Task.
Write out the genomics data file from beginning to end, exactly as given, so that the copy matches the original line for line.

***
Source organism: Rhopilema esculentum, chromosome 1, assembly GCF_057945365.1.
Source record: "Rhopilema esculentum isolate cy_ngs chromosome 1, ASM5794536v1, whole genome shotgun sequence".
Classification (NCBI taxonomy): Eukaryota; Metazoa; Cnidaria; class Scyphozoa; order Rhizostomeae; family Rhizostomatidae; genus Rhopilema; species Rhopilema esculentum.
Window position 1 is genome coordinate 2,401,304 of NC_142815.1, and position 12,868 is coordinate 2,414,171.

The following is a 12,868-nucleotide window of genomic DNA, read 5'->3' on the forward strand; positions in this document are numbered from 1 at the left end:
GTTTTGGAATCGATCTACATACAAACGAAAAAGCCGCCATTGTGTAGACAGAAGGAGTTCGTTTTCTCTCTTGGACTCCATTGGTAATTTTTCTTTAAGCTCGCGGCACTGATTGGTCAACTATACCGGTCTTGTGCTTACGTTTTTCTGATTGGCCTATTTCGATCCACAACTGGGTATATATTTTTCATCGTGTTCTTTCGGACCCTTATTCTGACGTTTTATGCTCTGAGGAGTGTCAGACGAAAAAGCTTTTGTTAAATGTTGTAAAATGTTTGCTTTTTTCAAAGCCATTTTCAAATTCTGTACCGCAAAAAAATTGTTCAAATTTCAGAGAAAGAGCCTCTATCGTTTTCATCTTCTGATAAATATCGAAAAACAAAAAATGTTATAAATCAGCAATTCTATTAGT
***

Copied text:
Source organism: Rhopilema esculentum, chromosome 1, assembly GCF_057945365.1.
Source record: "Rhopilema esculentum isolate cy_ngs chromosome 1, ASM5794536v1, whole genome shotgun sequence".
Classification (NCBI taxonomy): Eukaryota; Metazoa; Cnidaria; class Scyphozoa; order Rhizostomeae; family Rhizostomatidae; genus Rhopilema; species Rhopilema esculentum.
Window position 1 is genome coordinate 2,401,304 of NC_142815.1, and position 12,868 is coordinate 2,414,171.

The following is a 12,868-nucleotide window of genomic DNA, read 5'->3' on the forward strand; positions in this document are numbered from 1 at the left end:
GTTTTGGAATCGATCTACATACAAACGAAAAAGCCGCCATTGTGTAGACAGAAGGAGTTCGTTTTCTCTCTTGGACTCCATTGGTAATTTTTCTTTAAGCTCGCGGCACTGATTGGTCAACTATACCGGTCTTGTGCTTACGTTTTTCTGATTGGCCTATTTCGATCCACAACTGGGTATATATTTTTCATCGTGTTCTTTCGGACCCTTATTCTGACGTTTTATGCTCTGAGGAGTGTCAGACGAAAAAGCTTTTGTTAAATGTTGTAAAATGTTTGCTTTTTTCAAAGCCATTTTCAAATTCTGTACCGCAAAAAAATTGTTCAAATTTCAGAGAAAGAGCCTCTATCGTTTTCATCTTCTGATAAATATCGAAAAACAAAAAATGTTATAAATCAGCAATTCTATTAGT